Take the Busway, the better public transport in this mess, they are overcrowded, at certain time people have to wait for more than half an hour in the bus shelter made out of aluminum and glasses, with not enough ventilation (let alone air conditioning where it supposed to have), where people cant get any water to rehydrate while waiting in the crowded boiling hot shelter for the bus. If there are more busses available, more reliable schedules, more lines that is served by busway, I am sure people are more than happy to utilize it more. Even at the present state with sexual harassment and all, people still use the busway for its convenience and quicker in comparison with other public transport. Why dont the government fix it first, while waiting for the MRT or whatever they are planning next that still need to be negotiated.

The proposal of allowing certain license plate on one day and the other on the next is not really going to work. I know plenty of people who has more than 2 cars in their household. it can also resulted in a black market of having two license plates on one car/motorcycle. They also proposed that private cars of certain age shouldnt be allowed to ride. The more troublesome is the age and condition of most of public transport, they are the ones that need regeneration. I guess the reason why the government did say any thing about it is because the owners of those busses/angkot/microlets are mostly (or backed by) (ex) military personnel.

Jakarta's traffic problem is huge, it needs comprehensive solution, not just some half hearted half baked solution that would be abandon soon enough. However, I do believe a better public transport is something that we cant ignore. The better it is, the more people used them instead of any private transportation, and hopefully the less traffic jam.

Boxes of Manure

If you can't forgive, then you can't dance, you can't sing and you can't smile
There's a tradition in Indonesian kind of Islam, that is not found in other places, which is asking forgiveness at the end of Ramadan. Nowadays, people even starts asking forgiveness before the start of Ramadan. It is believe that during the fasting month people purify their heart so by asking forgiveness in essence they becoming as pure as baby. A new clean leaf of life.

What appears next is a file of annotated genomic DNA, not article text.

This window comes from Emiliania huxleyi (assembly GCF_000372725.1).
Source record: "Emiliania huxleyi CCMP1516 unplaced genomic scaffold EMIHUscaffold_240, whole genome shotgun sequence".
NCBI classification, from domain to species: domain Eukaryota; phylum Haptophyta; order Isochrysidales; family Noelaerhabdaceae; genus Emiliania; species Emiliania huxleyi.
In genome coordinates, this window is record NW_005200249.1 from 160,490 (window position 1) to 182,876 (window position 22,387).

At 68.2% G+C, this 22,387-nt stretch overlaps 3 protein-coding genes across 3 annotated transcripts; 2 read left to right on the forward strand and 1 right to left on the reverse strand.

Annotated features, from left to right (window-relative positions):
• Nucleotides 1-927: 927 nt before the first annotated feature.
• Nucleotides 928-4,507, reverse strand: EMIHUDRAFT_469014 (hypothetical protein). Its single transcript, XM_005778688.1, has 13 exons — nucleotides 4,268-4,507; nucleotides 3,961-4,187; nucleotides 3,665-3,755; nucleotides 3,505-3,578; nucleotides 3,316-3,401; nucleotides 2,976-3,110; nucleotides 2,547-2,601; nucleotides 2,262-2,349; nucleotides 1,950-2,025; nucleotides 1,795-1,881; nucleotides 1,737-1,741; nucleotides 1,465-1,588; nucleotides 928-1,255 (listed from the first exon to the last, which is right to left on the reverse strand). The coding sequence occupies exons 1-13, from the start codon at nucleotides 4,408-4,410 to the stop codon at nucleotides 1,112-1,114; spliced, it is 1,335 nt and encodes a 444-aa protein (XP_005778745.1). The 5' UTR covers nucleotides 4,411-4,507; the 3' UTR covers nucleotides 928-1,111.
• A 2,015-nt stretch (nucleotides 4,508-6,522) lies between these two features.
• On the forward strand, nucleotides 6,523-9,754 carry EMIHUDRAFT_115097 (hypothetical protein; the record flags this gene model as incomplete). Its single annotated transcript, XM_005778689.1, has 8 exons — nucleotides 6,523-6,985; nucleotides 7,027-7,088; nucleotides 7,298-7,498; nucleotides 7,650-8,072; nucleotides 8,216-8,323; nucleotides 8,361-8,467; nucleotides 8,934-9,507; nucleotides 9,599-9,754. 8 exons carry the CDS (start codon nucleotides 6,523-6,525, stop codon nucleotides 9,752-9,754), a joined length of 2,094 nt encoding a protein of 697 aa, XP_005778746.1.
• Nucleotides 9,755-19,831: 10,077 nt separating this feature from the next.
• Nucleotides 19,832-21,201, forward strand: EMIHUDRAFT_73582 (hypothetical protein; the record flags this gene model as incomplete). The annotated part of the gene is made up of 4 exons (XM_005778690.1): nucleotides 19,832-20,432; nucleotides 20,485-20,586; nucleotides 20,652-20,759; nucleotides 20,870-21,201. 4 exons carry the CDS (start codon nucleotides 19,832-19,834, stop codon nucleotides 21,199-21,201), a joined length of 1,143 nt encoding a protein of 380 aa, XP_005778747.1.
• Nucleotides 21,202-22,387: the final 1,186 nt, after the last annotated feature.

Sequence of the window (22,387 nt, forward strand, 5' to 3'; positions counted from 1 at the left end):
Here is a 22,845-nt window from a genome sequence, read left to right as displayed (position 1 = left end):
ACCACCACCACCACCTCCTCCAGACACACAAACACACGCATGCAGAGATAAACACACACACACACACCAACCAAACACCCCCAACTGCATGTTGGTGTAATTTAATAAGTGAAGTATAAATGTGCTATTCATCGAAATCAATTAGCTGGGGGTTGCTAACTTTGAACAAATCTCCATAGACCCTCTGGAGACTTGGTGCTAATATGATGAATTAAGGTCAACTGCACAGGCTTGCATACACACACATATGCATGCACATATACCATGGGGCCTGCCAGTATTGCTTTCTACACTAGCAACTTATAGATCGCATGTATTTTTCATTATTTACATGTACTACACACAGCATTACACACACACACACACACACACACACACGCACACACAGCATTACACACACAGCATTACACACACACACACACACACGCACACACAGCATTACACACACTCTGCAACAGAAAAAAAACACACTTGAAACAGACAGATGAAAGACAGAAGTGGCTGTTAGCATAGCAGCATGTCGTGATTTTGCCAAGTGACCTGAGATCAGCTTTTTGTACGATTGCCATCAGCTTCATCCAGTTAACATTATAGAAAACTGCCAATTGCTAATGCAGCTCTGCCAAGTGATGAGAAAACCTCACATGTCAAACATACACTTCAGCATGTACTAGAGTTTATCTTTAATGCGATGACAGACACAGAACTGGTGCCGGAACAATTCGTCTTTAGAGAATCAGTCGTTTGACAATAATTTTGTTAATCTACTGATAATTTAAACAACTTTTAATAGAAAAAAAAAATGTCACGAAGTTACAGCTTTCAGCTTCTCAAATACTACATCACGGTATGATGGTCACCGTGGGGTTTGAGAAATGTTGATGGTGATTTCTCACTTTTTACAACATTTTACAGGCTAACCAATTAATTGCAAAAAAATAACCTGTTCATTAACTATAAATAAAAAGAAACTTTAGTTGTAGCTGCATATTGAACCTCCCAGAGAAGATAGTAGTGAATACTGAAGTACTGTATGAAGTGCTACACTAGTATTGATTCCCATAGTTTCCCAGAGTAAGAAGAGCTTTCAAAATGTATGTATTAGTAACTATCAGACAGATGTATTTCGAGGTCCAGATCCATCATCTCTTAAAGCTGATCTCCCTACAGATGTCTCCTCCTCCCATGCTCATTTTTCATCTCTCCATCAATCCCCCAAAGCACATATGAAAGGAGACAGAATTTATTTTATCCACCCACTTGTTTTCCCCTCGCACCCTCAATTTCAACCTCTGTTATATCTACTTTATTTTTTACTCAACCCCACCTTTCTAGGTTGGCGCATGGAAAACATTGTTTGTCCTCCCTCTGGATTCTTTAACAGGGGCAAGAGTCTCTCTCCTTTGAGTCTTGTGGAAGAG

Just as with any tradition, sometimes it is just a thing people do at certain time because they dont know any different so it dilutes the meaning of it. Sure, there are people who really mean it when they utter those words, both most of the time, it is a mere lip service.

It is not easy for me to forgive, and even more difficult for me to forget, despite my insistence to remember the good things people did to me, and (to try) to forget the bad things like my grandma taught me to. Most of the time I am a happy-go-lucky kind of person. However, there were moment when people cut me, I mean really did something beyond certain level and when it happened, the cut was deep. That's when the grudge sprung.

Like the time when I was trying to compare this girl magazine I bought a day earlier in Dutch and the same magazine from other country (most of the time their contents are similar) in English as I was going to buy another magazine for my 3 hours train ride at Rotterdam Central Station's Bruna. The owner told me (even though there were other people who did the same in there) loudly that if I didnt have any money to buy anything I should've wait for my train outside. From then on I've never bought anything from that bookshop again. I heard the other day my friend had similar experience with Bruna Amstel Station, the guy yelled at my friend's 2 years old son when he touched some of the books. At that time I felt discriminated.

I know logically, I should react as if someone gave me a box of manure, I could accept it or I could give it back. By holding a grudge, I accepted that box. I, and not the person who gave the box, make my life uncomfortable with the smell of the box that I keep. I know it's stupid. Had I said thanks but no thanks for that 'present', my life would be more comfortable. So now I am trying to learn to forgive, cleaning up boxes of manure in my life. I do it for my sake.

There are boxes that is difficult to get rid off. For it also contains part of my history, perhaps even my identity. It contains my raw emotions, that normally wont surface unless something extreme happens in my life.

Perhaps I should learn it from the oyster. An oyster uses the grain of sand that irritates him, and turns it into a pearl. I should learn how to turn those boxes of manure to kindness and care, so it releases the pain and set me free.